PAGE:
Plaintiff's first FMLA claim can be construed as an interference claim. The FMLA declares it "unlawful for any employer to interfere with, restrain, or deny the exercise of or the attempt to exercise, any right provided" in the FMLA. 29 U.S.C. § 2615(a)(1). Such a claim is typically referred to as an "interference" claim. Sommer v. The Vanguard Group, 461 F.3d 397, 398-99 (3d Cir. 2006). To assert an interference claim, "the employee only needs to show that he was entitled to benefits under the FMLA and that he was denied them." Sommer, 461 F.3d at 399 (citation omitted). "An interference action is not about discrimination, it is only about whether the employer provided the employee with the entitlements guaranteed by the FMLA." Id. (citation omitted).

Here, Plaintiff claims that she was "denied any later family medical leave," and "refused any extended medical leave beyond the 12 weeks of family leave," but Plaintiff has cited to no authority that requires an employer to provide more than twelve weeks of leave. Thus, as a matter of law, this claim must fail.

2. Retaliation Claim

Plaintiff's other two FMLA claims can be construed as retaliation claims. The FMLA regulations provide:

An employer is prohibited from discriminating against employees or prospective employees who have used FMLA leave. For example, if an employee on leave without pay would otherwise be entitled to full benefits (other than health benefits), the same benefits would be required to be provided to an employee on unpaid FMLA leave. By the same token, employers cannot use the taking of FMLA leave as a negative factor in employment actions, such as hiring, promotions or disciplinary actions; nor can FMLA leave be counted under "no fault" attendance policies.

29 C.F.R. § 825.220(c).

To establish a prima facie case of retaliation under the FMLA, a plaintiff must show that:

(1) she took FMLA leave,

(2) she suffered an adverse employment decision, and

(3) the adverse decision was causally related to her leave.

Lepore v. Lanvision Systems, Inc., 113 Fed. Appx. 449, 452, 2004 WL 2360994, *2 (3d Cir. 2004) (citing Conoshenti v. Public Service Electric & Gas Co., 364 F.3d 135 (3d Cir. 2004)).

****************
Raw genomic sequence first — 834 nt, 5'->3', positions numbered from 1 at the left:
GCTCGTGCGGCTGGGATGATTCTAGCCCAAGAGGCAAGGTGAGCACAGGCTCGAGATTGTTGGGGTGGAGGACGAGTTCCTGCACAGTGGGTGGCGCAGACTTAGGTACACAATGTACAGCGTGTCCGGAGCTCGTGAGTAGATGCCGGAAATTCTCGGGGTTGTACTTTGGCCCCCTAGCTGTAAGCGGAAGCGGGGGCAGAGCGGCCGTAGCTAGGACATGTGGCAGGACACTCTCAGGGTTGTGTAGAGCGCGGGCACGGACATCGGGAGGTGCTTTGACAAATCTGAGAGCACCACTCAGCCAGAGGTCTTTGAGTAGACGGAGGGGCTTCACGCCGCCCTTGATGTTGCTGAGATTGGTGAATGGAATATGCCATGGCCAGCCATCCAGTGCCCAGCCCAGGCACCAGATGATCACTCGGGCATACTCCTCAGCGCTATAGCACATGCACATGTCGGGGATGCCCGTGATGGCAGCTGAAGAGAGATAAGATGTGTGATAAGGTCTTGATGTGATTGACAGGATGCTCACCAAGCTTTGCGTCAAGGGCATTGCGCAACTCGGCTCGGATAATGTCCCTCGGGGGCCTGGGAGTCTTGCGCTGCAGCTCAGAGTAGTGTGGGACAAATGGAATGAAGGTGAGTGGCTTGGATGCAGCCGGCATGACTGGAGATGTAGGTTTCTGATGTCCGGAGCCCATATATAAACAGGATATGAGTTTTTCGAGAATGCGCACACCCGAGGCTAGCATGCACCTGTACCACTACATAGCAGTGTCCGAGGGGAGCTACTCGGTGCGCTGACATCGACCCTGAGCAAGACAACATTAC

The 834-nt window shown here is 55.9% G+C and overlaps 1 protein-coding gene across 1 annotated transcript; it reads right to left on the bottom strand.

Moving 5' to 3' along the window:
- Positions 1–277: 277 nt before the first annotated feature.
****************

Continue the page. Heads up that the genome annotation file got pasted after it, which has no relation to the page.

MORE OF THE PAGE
Temporal proximity that is "unduly suggestive" satisfies the causation element of a plaintiff's prima facie case at the summary judgment stage. Farrell v. Planters Lifesavers Co., 206 F.3d 271, 279-80 (3d Cir. 2000)); see also Thomas v. Town of Hammonton, 351 F.3d 108, 114 (3d Cir. 2003) (quoting Estate of Smith v. Marasco, 318 F.3d 497, 512 (3d Cir. 2003)("Even if timing alone could ever be sufficient to establish a causal link, . . . the timing of the alleged retaliatory action must be unusually suggestive of retaliatory motive before a causal link will be inferred.")). Using time to satisfy the causation element of the prima facie case, however, requires consideration "with a careful eye to the specific facts and circumstances encountered." Farrell, 206 F.3d at 279 (citing Kachmar v. SunGard Data Sys., 109 F.3d 173, 178 (3d Cir. 1997)). "There is clearly a difference between two days and nineteen months." Id. (citations omitted); see also Williams v. Philadelphia Housing Authority Police Dept., 380 F.3d 751, 760 (3d Cir. 2004) (holding that two months was not "unduly suggestive"); Thomas, 351 F.3d at 114 (holding that three weeks was not "unduly suggestive").

If the timing of the events is not "unduly suggestive," the plaintiff can still show a causal link with other circumstantial evidence, such as evidence of ongoing antagonism or inconsistent reasons for terminating the employee. Id. at 280-81 (citing cases). Id. at 280 n.15. Once a plaintiff makes out a prima facie case, the usual McDonnell Douglas Corp. v. Green, 411 U.S. 792 (1973) burden shifting framework is implicated. Id. (citing Weston v. Pennsylvania, 251 F.3d 420, 432 (3d Cir. 2001)).

Here, neither of Plaintiff's retaliation claims establish a prima facie case. First, Plaintiff claims that she was selected for downsizing because she requested additional FMLA leave. In addition to the fact that she has cited no authority requiring her employer to provide her with additional FMLA leave, Plaintiff's own deposition testimony refutes this claim. When questioned about whether she ever asked her employer for additional FMLA leave, either while she was on FMLA leave or after she returned to work, Plaintiff answered that she had not. (Pl.'s Dep. at 72-73.) Because Plaintiff never asked for additional leave, she cannot claim that she was terminated for making such a request.

Second, Plaintiff claims that she was selected for downsizing because she took FMLA leave. Plaintiff returned from FMLA leave on November 18, 2002, and was terminated from employment on February 14, 2003. The three months between her return from FMLA leave and her downsizing is not, by itself, unusually suggestive that her adverse employment action was causally related to her leave. See Williams, 380 F.3d at 760; Thomas, 351 F.3d at 114. Thus, it is Plaintiff's burden to prove the causal link with other circumstantial evidence.